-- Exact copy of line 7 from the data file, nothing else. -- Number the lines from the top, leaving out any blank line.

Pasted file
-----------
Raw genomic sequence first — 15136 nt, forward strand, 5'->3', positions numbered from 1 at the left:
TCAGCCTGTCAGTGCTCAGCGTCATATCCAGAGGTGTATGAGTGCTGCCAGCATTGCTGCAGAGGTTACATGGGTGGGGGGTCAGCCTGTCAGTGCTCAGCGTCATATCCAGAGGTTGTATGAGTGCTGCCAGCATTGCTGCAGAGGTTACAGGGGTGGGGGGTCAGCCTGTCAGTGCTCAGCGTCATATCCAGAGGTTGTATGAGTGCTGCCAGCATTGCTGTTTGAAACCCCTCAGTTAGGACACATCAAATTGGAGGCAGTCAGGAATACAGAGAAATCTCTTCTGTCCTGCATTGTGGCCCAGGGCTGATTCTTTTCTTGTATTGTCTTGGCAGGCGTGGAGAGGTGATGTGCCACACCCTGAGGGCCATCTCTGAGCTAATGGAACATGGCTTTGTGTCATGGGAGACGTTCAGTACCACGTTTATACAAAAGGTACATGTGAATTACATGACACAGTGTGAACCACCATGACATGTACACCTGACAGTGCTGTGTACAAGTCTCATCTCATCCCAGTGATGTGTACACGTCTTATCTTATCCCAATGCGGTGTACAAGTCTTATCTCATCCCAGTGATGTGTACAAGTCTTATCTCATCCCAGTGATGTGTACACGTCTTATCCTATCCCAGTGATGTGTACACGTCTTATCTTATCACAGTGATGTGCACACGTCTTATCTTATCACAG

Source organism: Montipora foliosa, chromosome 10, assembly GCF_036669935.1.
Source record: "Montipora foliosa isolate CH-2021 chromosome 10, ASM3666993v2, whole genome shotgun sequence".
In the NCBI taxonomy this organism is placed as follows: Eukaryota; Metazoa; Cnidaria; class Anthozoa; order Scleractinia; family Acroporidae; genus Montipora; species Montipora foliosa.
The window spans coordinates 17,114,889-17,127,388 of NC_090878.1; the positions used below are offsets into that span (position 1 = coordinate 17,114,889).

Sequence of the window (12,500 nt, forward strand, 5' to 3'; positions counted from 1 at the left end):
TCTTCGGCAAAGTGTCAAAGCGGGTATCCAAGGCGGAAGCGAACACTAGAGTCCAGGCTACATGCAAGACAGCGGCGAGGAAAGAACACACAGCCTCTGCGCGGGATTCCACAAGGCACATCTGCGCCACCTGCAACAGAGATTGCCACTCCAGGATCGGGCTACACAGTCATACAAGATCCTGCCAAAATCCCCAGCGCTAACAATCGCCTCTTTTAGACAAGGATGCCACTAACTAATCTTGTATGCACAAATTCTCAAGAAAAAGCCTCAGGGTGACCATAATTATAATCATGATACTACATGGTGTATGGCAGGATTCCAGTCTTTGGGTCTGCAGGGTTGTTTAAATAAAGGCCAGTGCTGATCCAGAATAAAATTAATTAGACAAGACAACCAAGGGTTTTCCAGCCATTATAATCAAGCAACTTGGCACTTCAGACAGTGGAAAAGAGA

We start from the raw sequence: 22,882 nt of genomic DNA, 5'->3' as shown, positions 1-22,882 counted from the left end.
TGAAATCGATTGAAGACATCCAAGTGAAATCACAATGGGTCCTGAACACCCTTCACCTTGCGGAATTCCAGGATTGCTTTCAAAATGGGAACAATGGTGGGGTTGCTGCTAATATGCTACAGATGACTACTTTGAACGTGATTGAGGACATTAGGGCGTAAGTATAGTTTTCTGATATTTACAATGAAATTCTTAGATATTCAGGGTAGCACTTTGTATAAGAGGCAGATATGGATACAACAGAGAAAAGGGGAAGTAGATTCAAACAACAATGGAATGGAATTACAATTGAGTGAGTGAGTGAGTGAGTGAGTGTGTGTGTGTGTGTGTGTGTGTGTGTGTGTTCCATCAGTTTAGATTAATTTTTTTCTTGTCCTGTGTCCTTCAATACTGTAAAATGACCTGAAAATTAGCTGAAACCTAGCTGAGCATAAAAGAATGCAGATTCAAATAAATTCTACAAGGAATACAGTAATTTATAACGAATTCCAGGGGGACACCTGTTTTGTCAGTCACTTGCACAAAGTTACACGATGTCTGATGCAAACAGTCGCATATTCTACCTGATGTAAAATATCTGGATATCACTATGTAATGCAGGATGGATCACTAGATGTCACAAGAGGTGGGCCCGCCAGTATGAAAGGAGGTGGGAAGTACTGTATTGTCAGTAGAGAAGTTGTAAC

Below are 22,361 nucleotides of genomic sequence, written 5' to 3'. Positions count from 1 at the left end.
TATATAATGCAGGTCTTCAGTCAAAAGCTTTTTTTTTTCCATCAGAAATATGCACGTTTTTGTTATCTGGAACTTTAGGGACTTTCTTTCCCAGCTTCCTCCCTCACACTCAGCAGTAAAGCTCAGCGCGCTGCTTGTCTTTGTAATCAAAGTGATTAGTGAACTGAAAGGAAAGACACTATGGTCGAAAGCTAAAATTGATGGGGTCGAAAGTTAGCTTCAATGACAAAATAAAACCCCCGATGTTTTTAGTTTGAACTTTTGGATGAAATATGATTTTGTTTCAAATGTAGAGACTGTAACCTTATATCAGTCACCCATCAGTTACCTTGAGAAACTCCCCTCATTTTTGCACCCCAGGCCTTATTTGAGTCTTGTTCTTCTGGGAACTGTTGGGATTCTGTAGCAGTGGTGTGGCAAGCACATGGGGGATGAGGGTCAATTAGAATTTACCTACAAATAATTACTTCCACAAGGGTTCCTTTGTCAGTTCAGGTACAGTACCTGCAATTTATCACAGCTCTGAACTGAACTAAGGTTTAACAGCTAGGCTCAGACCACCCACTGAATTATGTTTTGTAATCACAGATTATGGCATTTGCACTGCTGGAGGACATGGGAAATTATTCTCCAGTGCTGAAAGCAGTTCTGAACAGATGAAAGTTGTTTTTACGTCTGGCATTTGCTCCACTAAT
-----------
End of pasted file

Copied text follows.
Sequence of the window (12,500 nt, forward strand, 5' to 3'; positions counted from 1 at the left end):